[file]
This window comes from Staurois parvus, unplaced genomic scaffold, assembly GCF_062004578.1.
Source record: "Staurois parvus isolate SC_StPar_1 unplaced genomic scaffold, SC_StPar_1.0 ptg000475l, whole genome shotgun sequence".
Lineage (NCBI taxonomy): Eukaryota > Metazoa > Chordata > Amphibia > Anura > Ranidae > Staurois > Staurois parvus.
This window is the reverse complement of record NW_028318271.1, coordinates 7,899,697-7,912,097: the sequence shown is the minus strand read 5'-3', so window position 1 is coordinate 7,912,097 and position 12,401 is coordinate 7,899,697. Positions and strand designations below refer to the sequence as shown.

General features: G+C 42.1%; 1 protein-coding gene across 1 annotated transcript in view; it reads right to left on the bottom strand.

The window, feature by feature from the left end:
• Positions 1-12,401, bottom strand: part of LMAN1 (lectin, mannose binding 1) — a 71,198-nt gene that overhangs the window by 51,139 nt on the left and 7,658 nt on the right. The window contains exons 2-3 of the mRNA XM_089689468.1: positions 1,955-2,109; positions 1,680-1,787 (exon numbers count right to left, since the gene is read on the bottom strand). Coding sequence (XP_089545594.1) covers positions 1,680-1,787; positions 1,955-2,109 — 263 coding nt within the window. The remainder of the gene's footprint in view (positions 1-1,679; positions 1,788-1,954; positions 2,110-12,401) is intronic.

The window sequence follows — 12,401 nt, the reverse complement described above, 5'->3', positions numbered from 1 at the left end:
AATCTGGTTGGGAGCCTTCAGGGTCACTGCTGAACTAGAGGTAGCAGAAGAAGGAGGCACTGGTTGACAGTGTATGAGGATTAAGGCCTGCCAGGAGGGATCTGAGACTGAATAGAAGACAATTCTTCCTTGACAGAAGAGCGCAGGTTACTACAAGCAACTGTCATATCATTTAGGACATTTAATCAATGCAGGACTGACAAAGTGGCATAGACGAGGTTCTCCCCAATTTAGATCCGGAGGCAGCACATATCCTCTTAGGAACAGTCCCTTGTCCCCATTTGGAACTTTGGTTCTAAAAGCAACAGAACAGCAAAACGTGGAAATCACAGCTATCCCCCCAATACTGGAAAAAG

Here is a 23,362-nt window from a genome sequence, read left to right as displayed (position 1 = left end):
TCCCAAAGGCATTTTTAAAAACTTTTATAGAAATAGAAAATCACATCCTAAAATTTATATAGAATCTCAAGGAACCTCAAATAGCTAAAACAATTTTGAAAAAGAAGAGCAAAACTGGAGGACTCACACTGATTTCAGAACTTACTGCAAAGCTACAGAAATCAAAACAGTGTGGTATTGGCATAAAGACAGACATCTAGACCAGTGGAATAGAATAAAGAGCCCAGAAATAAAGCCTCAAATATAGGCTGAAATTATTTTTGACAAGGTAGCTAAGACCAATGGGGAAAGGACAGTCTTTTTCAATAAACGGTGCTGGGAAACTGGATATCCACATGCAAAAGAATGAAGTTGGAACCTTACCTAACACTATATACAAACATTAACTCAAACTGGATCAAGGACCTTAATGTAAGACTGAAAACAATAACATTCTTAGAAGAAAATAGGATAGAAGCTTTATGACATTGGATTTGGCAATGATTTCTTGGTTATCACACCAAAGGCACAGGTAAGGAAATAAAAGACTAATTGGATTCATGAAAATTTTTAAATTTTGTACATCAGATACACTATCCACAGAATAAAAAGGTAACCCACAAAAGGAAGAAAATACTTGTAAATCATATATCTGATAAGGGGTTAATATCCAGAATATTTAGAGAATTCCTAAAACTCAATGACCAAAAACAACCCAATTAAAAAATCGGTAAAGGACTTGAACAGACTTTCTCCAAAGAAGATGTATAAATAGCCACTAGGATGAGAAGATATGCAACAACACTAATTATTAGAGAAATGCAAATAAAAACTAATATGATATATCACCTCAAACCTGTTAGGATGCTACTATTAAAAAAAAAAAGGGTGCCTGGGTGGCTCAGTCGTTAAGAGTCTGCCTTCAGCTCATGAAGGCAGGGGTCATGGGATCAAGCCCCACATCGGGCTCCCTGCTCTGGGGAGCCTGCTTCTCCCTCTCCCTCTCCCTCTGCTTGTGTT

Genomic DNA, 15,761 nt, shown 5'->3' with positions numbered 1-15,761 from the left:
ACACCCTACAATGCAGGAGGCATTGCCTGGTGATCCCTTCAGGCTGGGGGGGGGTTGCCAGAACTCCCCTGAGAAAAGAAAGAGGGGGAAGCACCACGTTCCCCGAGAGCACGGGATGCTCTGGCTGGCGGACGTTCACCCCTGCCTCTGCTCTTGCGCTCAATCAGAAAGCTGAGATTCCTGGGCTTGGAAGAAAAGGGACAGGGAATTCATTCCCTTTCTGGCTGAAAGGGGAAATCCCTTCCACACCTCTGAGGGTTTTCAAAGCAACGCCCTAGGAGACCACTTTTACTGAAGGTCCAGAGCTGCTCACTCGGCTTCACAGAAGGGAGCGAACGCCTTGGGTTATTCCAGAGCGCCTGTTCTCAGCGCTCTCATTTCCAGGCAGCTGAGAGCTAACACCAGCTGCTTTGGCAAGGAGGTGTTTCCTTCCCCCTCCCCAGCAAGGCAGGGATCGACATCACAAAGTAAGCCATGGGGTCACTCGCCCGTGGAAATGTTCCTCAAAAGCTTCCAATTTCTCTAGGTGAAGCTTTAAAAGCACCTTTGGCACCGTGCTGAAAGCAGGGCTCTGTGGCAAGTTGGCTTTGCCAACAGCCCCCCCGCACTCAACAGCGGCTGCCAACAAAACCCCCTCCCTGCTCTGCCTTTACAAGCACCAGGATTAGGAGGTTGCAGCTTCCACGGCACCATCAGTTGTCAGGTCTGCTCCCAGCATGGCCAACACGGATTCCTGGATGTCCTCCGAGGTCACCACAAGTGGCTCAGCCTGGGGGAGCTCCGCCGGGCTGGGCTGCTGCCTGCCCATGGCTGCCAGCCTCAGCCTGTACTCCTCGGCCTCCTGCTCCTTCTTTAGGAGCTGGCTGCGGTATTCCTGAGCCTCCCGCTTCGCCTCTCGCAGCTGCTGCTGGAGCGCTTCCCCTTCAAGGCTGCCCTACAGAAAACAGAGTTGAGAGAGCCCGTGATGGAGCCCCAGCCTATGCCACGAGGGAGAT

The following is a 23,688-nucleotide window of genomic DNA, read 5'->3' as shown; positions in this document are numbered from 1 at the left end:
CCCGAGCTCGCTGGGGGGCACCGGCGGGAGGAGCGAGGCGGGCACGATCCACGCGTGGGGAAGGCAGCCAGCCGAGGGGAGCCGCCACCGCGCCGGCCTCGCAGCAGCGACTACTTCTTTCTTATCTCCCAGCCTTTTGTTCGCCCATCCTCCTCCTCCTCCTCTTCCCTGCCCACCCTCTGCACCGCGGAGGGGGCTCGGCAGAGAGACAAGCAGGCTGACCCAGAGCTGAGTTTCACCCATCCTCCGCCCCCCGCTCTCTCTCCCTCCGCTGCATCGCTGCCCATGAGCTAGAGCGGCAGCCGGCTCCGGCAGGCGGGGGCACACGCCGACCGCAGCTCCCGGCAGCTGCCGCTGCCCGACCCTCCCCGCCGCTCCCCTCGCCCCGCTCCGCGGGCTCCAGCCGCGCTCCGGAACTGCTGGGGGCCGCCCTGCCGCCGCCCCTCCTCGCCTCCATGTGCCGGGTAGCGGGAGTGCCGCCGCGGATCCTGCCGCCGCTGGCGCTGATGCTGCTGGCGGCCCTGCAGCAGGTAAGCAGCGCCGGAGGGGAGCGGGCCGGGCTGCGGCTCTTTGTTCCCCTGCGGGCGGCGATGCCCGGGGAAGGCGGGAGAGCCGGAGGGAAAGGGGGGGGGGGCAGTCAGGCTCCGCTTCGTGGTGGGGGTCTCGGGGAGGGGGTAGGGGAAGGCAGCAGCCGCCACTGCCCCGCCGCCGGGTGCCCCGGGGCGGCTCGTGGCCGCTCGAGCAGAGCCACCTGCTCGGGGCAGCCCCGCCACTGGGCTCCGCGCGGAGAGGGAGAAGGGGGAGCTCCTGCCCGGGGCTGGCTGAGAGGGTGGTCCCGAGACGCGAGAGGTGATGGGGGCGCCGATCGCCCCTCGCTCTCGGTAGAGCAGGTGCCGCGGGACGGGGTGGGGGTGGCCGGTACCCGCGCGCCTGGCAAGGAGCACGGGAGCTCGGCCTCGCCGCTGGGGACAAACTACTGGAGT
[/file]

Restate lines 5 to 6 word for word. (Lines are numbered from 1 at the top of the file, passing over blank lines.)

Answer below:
General features: G+C 42.1%; 1 protein-coding gene across 1 annotated transcript in view; it reads right to left on the bottom strand.

The window, feature by feature from the left end: